Oxford is among England’s most famous cities, with its ancient university, beautiful buildings and iconic “Dreaming Spires”. It’s renowned for the friendly and lively atmosphere which pervades every nook and alley of the pedestrianized city center. The parks and surrounding countryside have inspired many great writers, not least of which is Lewis Carroll – creator of Alice’s Adventures in Wonderland.

    Exploring the historical wonderland of Oxford is extremely easy as it's quite a compact, cycle-friendly place. Even in a relatively small space, there's a lot to see and do, from punting along the winding waterways to shopping in centuries-old markets. It’s a place of immense history and culture, all waiting to be discovered.

    What are the best things to do in Oxford?


    University of Oxford

    Check out the iconic historical buildings

    • History
    • Photo

    One of the world’s oldest universities, the University of Oxford dominates about a quarter of the city. It’s made up of 38 colleges, attended by over 22,000 students. Many of the grand old buildings are attractions in their own right and give Oxford its nickname of ‘the City of Dreaming Spires’. Standouts among the many include the Sheldonian Theatre and the Radcliffe Camera. Don’t forget to take a walk around the university’s botanic gardens and, if you’re a Harry Potter fan, be sure to visit the Bodleian Library, which starred in three of the movies. Stay near the University of Oxford if this sounds like something you'd like to do during your visit.

    Location: Oxford OX1 2JD, UK

    Phone: +44 (0)1865 270000


    Take a punt

    It’s especially romantic at sunset

    • Couples

    There is perhaps no more iconic sight in Oxford than a punt. It’s a flat-bottomed boat which is basically the English version of the Italian gondola, but propelled with a long pole instead of an oar. You can find them available for rent by the Magdalen Bridge, at the eastern end of High Street. You can either rental a punter to do the hard work for you, or get a quick crash course and try it yourself. Head out onto the River Cherwell and you get some unique views of many of the university buildings and grounds, as well as several of the city’s beautiful meadows and parks.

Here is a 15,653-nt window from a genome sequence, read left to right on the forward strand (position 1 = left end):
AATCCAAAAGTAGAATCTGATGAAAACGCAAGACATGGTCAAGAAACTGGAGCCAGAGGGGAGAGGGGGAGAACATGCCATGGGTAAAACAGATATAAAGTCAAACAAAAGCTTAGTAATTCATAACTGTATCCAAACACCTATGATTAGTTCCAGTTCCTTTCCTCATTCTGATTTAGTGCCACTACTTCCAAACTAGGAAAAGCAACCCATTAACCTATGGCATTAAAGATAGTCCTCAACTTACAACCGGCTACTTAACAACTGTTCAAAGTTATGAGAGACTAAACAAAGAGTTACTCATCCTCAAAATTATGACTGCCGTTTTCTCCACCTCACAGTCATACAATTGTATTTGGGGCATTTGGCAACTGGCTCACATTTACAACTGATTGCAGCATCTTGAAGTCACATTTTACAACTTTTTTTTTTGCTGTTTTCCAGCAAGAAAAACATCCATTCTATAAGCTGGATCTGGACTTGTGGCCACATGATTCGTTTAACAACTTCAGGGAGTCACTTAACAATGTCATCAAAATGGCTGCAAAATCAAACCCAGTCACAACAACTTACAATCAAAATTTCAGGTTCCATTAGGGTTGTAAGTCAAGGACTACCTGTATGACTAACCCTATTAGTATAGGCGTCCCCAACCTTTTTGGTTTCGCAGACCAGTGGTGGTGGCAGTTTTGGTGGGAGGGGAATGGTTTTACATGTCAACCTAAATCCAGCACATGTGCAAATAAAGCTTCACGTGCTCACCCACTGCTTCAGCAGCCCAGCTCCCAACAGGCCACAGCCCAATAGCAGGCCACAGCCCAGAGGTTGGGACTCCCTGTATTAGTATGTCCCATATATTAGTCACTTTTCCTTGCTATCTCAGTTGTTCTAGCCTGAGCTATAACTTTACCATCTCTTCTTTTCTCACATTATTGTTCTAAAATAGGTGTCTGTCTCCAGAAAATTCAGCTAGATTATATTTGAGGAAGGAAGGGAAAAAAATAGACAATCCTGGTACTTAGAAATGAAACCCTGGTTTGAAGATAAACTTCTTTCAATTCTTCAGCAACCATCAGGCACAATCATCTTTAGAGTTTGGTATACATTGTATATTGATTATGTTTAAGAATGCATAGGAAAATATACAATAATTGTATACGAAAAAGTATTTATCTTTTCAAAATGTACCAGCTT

Location: Magdalen Bridge, Oxford OX1 4AU, UK

    Open: Daily from 9.30 am to 9 pm


    Oxford Castle

    From the Saxon tower to the 900-year-old crypt

    • History

    Oxford Castle has had a very lively history and parts of it are still in use today, though others were ruined by the English Civil War. St George’s Tower stands firm as one of the oldest structure in the city and still provides excellent views across the city center. The crypt is a similar age and has a ghostly beauty to it. Several parts of the castle were formerly a prison, but have been redeveloped as a hotel. The whole area is something of a hodgepodge of English history and a guided tour of some of the remarkable events of the last 1,000 years is highly recommended.

    Location: New Road, Oxford, UK

    Open: Daily from 10 am to 5.30 pm


    Gloucester Green Town Square

    Check out the weekly markets

    • Shoppers

    Conveniently close to the long-distance bus station, Gloucester Green Town Square is a good introduction to Oxford’s famously pedestrian-friendly city center. The tree-lined paved area is surrounded by an interesting selection of attractions, including a few of cafés, pubs and restaurants, an old fire station turned cultural center, and a movie theater. Come on a Wednesday, Thursday or Saturday for the Gloucester Green market.

    Location: Gloucester Green, Oxford OX1 2DF, UK


    photo by Adam Hopkinson (CC BY-SA 2.0) modified


    Ashmolean Museum

    See Guy Fawkes’ lantern and Michelangelo’s sketches

    • History
    • Budget

    The Ashmolean Museum is among the oldest museums in the world, having first opened its doors in about 1682. It started when antiques collector Elias Ashmole gave his collection to the University of Oxford and it snowballed into multiple galleries and departments. Like London’s British Museum, the Ashmolean Museum is free and covers quite an eclectic range of subjects, including antiquities from across ancient Europe, Africa and the Near East, as well as classical artworks from around the globe and an impressive coin collection. You can stay closeby to the Ashmolean Museum, which is also a stone's throw away from Oxford Station.